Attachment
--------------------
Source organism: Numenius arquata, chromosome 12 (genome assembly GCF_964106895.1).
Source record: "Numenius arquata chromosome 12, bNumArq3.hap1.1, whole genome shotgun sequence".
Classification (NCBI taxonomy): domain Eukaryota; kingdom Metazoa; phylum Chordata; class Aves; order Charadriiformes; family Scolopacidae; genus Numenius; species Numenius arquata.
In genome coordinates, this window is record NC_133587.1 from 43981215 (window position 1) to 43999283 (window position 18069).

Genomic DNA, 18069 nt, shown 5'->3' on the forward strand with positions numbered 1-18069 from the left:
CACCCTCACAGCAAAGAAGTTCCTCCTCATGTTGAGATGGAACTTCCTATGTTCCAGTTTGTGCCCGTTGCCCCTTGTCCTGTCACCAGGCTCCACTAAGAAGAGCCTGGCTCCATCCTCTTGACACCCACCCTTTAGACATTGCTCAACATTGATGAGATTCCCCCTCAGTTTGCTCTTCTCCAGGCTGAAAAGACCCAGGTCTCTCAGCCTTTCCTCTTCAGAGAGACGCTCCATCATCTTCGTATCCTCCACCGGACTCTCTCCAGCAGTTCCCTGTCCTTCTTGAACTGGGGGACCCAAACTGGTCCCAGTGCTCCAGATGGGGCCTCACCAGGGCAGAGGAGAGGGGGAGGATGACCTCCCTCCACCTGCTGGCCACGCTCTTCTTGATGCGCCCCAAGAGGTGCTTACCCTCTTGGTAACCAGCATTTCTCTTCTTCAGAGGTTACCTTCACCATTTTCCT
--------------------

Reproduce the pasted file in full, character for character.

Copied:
Source organism: Numenius arquata, chromosome 12 (genome assembly GCF_964106895.1).
Source record: "Numenius arquata chromosome 12, bNumArq3.hap1.1, whole genome shotgun sequence".
Classification (NCBI taxonomy): domain Eukaryota; kingdom Metazoa; phylum Chordata; class Aves; order Charadriiformes; family Scolopacidae; genus Numenius; species Numenius arquata.
In genome coordinates, this window is record NC_133587.1 from 43981215 (window position 1) to 43999283 (window position 18069).

Genomic DNA, 18069 nt, shown 5'->3' on the forward strand with positions numbered 1-18069 from the left:
CACCCTCACAGCAAAGAAGTTCCTCCTCATGTTGAGATGGAACTTCCTATGTTCCAGTTTGTGCCCGTTGCCCCTTGTCCTGTCACCAGGCTCCACTAAGAAGAGCCTGGCTCCATCCTCTTGACACCCACCCTTTAGACATTGCTCAACATTGATGAGATTCCCCCTCAGTTTGCTCTTCTCCAGGCTGAAAAGACCCAGGTCTCTCAGCCTTTCCTCTTCAGAGAGACGCTCCATCATCTTCGTATCCTCCACCGGACTCTCTCCAGCAGTTCCCTGTCCTTCTTGAACTGGGGGACCCAAACTGGTCCCAGTGCTCCAGATGGGGCCTCACCAGGGCAGAGGAGAGGGGGAGGATGACCTCCCTCCACCTGCTGGCCACGCTCTTCTTGATGCGCCCCAAGAGGTGCTTACCCTCTTGGTAACCAGCATTTCTCTTCTTCAGAGGTTACCTTCACCATTTTCCT